Truth Is Just Perception

What Speed Climber Ueli Steck Taught Us

One of the greatest mountaineers of his generation was killed in the Himalayas in a fall of 3,000 feet while pursuing the only quest that is worthwhile to me: That of his own limits1.

He was training on Nuptse (25,791 ft) in view of his next challenge: Attempt to summit Everest (29,029 ft) by the never repeated West Ridge/Hornbein Couloir route, then descend to the South Col before taking the once climbed direct line just below the Lhotse Ridge to gain that summit (27,940 ft).

Ueli Steck had brought extreme alpine climbing to an unprecedented level of speed. From Eiger to Annapurna, he had achieved a series of solo speed records on always more difficult and dangerous faces. The silly nickname – “the Swiss machine” – that was given to him reduced Ueli Steck to an alpine robot with superhuman physical abilities. But he also demonstrated unique climbing skills and mental strength in his unprecedented ascents.

The death of Ueli Steck touched me more deeply than I had expected.

Ueli Steck - (CC) Christophe Raylat & Bertrand Delapierre

Ueli Steck – (CC) Christophe Raylat & Bertrand Delapierre

Having almost died in a rock-climbing fall, I have experienced that moment when one goes down a vertical wall without any protective gear. That moment is, by definition, very short but it happens in slow motion. I was lucky enough to be saved by a little miracle but the feeling associated with the deadly fall has remained with me since then. As a result, I am very sensitive to stories of mountaineers dying by falling into the void.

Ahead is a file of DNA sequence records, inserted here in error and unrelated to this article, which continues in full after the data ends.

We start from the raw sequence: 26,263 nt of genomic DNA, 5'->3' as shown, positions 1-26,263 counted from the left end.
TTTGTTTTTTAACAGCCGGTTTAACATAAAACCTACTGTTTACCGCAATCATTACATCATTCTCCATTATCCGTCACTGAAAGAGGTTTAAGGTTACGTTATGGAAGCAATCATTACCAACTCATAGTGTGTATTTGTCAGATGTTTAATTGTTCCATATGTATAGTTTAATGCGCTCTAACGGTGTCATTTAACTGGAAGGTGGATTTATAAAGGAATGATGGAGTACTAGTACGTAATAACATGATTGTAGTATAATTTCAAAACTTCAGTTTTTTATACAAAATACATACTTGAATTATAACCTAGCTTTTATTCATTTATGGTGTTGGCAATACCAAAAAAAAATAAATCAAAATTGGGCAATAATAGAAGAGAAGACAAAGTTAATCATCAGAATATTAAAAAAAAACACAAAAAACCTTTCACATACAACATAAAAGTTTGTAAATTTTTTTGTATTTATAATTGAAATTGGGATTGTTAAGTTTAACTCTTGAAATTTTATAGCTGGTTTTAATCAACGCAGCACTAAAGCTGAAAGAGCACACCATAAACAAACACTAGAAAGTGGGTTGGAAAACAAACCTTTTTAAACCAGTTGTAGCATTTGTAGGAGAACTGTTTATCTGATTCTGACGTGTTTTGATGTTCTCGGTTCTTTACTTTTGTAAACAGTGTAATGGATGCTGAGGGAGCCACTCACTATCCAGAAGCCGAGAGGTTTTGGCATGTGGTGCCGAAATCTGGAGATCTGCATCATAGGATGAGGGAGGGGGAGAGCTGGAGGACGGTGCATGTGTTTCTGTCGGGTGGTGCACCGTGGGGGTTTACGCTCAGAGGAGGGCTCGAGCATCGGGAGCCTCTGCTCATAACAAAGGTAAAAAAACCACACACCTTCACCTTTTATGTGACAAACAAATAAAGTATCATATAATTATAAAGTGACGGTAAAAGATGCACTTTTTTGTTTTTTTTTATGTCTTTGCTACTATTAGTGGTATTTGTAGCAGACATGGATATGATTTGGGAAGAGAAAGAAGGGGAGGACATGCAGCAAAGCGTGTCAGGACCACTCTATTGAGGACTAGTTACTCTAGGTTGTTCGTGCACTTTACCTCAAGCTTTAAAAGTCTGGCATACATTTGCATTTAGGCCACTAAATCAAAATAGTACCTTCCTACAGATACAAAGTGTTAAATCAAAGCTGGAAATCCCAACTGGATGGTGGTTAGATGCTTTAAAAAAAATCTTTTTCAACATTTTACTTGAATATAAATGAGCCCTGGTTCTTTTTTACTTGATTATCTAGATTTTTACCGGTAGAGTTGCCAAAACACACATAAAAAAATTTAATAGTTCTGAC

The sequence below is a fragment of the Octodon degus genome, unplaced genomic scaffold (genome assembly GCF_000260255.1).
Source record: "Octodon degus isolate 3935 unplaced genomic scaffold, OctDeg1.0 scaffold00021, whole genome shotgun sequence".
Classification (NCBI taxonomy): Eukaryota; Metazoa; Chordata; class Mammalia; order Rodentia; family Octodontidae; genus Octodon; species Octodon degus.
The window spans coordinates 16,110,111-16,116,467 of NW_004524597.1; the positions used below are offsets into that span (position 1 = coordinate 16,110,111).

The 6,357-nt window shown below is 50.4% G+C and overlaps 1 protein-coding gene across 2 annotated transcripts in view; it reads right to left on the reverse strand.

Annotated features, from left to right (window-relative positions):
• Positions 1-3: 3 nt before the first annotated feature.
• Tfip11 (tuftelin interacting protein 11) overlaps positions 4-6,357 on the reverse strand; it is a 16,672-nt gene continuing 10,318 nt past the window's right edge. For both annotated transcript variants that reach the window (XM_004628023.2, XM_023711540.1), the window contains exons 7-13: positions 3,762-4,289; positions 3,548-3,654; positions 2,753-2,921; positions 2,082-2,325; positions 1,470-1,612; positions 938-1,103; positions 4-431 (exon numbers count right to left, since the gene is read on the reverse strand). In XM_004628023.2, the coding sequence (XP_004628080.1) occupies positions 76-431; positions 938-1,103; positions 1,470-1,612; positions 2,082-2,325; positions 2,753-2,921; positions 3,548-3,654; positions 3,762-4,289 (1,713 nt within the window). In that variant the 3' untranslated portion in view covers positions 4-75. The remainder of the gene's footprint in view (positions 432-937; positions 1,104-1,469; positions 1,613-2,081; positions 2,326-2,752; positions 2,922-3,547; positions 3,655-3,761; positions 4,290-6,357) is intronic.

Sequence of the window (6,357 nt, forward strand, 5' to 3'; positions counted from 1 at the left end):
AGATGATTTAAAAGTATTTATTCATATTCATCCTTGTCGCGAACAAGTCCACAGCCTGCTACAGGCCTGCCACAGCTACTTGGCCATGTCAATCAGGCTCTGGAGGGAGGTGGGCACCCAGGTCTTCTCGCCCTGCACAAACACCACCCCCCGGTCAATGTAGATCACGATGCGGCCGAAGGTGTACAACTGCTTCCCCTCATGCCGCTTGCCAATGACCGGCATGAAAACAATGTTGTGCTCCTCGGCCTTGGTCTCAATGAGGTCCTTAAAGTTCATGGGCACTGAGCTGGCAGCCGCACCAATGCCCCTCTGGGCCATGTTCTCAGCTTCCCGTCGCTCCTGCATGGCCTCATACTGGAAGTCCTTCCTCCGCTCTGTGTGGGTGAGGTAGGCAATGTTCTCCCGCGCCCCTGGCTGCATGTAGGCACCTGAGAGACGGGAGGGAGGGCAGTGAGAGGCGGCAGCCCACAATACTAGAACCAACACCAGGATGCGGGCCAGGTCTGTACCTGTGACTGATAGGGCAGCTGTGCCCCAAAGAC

Furthermore, I admired Ueli Steck’s approach in life. He was only motivated by competition with himself. That is also what drives me (see my TEDx Talk – in French), even if I have achieved far less remarkable accomplishments.

In this video, Ueli Steck tells, in a very moving way, that he had slipped into a deep depression after his solo ascent of the Annapurna, for he was conscious of having reached the utmost limits of his art. It may be the desire to surpass his limits and to break that psychological impasse that led him to devise an even more ambitious project and perish on Nuptse. Yet, he knew that he would die if he kept taking greater risks while trying to surpass himself.

Chateaubriand wrote that, “an ambition for which one has not the talent is a crime.” Ueli Steck shows us that the ambition for which one has the talent can be heroic.

1 The quest for one’s limits is a very personal project. It can relate to all kinds of activities and circumstances.

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